EWG campaign highlights study on sunscreen ingredient

By Simon Pitman

- Last updated on GMT

The Environmental Working Group (EWG) is highlighting a study
conducted by the US Centers for Disease Control (CDC) alleging
risks associated with the sunsceen ingredient oxybenzone.

The organisation estimates that 97 percent of Americans it tested for the study were contaminated by the ingredient, which has been linked to allergies such as hormone disruption and cell damage. The organisation also says that a companion study published just a few days earlier also links the chemical to low birth weight in baby girls, whose mothers are exposed to the chemical during pregnancy. Oxybenzone is an organic compound derived from benzophenone and is used in a wide spectrum of sunscreen products as a means of absorbing potentially dangerous UVA rays. Dosage is regulated by the EU ​ However, concerns brought about by earlier scientific studies have led authorities in the EU to regulate that any sunscreen product containing a more than 5 percent dose of the ingredient should be labelled accordingly. This is because studies have shown that the oxybenzone can penetrate the skin's dermal layer, where it can increase production of free radicals, leading to the production of photocarinogen. Currently there are no such regulations in place in the United States. Currently 588 sunscreen products use the chemical in the US ​ According to the EWG there are currently 588 sunscreen products on sale in the US that contain the chemical, alongside a number of other personal care products such as facial moisturizers, lip balm, conditioners and anti-aging creams as well as sunscreens. The group actually names key sunscreen brands, including Hawaiin Tropical, Coopertone and Banana Boat, which all contain the chemical. "The Food and Drug Administration has failed miserably in its duty to protect the public from toxic chemicals like oxybenzone in personal care products,​" the EWG said in a statement. The statement also accused the FDA of delaying final sunscreen safety standards for nearly thirty years because of the interests of industry lobbyists.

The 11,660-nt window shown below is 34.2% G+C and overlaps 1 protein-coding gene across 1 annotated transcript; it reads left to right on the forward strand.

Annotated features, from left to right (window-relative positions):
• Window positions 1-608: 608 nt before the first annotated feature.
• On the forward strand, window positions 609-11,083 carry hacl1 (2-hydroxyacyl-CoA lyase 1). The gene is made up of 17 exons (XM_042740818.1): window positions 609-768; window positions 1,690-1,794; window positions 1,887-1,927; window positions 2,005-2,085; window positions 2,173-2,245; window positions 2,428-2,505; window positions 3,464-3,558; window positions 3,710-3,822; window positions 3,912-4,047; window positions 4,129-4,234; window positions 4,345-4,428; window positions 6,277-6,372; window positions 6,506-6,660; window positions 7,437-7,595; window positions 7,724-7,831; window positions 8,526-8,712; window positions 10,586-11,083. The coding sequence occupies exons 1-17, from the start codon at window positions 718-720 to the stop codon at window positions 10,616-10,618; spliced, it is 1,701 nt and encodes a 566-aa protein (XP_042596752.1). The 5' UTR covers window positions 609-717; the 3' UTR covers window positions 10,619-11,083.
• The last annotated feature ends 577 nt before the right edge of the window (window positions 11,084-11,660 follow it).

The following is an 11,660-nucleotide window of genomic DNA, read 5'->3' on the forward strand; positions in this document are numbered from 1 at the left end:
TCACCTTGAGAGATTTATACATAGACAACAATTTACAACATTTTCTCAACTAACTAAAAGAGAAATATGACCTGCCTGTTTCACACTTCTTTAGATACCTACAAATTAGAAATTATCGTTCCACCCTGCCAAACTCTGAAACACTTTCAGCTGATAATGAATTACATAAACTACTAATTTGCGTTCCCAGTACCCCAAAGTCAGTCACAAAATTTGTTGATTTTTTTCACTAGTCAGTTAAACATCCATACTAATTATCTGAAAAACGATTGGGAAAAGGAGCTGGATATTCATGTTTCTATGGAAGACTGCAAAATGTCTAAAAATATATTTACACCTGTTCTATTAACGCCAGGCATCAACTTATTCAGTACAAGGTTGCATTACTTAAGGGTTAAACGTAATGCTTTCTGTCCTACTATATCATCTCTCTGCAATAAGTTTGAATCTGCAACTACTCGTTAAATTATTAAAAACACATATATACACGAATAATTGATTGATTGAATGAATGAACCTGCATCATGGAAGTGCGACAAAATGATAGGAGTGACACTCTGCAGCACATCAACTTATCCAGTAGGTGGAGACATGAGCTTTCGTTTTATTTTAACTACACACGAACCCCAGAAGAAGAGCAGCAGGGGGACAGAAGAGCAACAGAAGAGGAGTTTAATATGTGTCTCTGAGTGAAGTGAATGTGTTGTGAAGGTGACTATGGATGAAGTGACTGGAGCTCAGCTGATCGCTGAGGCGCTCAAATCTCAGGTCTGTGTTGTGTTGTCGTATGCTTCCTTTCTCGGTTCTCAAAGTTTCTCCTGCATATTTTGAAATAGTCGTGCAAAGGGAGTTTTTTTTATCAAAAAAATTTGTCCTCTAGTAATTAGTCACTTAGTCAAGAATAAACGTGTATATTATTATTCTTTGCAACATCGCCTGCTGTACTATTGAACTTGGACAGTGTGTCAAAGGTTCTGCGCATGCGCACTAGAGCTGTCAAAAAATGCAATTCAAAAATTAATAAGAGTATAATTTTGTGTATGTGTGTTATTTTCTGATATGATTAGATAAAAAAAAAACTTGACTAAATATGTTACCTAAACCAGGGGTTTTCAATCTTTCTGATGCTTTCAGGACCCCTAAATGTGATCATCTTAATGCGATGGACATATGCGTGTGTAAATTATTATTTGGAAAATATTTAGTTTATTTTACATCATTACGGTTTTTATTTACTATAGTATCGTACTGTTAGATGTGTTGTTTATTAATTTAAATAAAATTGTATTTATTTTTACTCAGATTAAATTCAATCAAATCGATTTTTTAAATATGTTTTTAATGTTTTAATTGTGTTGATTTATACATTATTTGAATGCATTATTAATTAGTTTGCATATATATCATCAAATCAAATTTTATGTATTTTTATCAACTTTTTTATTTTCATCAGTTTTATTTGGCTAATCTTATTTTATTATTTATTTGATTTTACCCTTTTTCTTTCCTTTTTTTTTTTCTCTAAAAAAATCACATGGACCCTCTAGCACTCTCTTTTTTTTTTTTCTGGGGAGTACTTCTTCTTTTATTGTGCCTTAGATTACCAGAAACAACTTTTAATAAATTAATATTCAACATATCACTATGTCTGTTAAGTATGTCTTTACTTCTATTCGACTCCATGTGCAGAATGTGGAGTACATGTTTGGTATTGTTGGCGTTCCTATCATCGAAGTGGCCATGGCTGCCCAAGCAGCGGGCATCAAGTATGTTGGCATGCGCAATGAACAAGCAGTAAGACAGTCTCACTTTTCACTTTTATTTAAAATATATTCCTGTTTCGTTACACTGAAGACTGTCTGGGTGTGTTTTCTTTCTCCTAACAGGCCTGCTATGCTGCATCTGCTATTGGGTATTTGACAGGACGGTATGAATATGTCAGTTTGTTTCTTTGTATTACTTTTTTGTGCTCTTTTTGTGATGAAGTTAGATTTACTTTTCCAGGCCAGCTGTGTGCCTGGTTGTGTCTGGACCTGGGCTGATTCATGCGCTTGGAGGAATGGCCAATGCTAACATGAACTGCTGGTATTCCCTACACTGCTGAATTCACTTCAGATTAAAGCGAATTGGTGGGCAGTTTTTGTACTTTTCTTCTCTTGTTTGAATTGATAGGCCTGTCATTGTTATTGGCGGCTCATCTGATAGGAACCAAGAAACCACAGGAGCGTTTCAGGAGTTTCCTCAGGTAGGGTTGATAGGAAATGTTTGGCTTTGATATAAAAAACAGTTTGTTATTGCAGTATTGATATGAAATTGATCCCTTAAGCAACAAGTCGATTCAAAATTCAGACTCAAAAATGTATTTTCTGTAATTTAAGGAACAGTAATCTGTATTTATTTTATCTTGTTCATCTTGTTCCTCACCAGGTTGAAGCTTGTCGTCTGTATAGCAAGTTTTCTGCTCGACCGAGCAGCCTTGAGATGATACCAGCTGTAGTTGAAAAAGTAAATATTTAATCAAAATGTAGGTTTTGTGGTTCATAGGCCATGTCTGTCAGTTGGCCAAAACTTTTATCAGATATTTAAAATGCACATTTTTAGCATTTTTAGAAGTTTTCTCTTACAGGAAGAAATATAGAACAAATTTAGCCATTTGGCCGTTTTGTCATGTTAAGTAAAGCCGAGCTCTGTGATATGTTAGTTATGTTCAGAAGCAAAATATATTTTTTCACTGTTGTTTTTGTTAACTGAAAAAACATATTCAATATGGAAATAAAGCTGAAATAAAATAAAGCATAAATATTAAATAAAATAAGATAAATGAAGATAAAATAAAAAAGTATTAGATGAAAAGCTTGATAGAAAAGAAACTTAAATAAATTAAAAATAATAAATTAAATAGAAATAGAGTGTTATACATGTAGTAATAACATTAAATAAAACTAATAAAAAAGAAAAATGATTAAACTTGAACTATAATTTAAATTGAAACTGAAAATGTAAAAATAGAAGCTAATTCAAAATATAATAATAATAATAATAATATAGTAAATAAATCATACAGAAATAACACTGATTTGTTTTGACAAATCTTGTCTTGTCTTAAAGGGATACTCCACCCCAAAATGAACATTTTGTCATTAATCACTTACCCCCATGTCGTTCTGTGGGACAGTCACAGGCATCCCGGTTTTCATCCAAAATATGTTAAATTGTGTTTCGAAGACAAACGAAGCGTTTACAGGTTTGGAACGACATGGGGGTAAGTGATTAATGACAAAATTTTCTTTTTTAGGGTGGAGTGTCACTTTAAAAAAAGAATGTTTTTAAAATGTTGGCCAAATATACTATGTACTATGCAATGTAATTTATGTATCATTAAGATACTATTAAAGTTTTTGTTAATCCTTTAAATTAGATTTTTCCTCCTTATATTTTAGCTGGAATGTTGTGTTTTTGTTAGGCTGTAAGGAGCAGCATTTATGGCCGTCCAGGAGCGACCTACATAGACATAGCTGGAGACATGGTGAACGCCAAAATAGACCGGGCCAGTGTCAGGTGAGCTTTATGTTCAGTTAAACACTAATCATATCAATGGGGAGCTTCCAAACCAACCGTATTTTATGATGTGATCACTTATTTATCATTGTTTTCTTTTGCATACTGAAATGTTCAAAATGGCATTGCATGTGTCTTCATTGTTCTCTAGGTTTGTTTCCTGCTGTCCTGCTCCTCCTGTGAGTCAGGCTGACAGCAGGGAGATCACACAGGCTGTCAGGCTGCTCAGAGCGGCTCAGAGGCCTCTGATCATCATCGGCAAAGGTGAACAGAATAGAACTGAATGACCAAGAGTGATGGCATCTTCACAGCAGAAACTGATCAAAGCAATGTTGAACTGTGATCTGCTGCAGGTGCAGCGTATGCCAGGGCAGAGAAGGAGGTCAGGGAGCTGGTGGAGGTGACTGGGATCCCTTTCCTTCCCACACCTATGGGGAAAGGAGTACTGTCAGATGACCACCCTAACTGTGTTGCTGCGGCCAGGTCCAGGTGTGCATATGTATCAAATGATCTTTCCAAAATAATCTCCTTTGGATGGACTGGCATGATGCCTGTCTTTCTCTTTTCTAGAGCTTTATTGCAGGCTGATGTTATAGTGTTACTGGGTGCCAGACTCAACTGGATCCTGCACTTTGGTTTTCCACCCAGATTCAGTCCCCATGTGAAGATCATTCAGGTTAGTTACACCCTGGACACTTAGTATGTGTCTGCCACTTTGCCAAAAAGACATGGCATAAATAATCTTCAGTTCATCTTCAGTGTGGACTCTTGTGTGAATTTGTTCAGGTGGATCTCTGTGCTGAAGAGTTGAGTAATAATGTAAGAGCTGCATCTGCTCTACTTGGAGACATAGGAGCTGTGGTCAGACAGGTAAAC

Related topics: Formulation & Science, Skin Care

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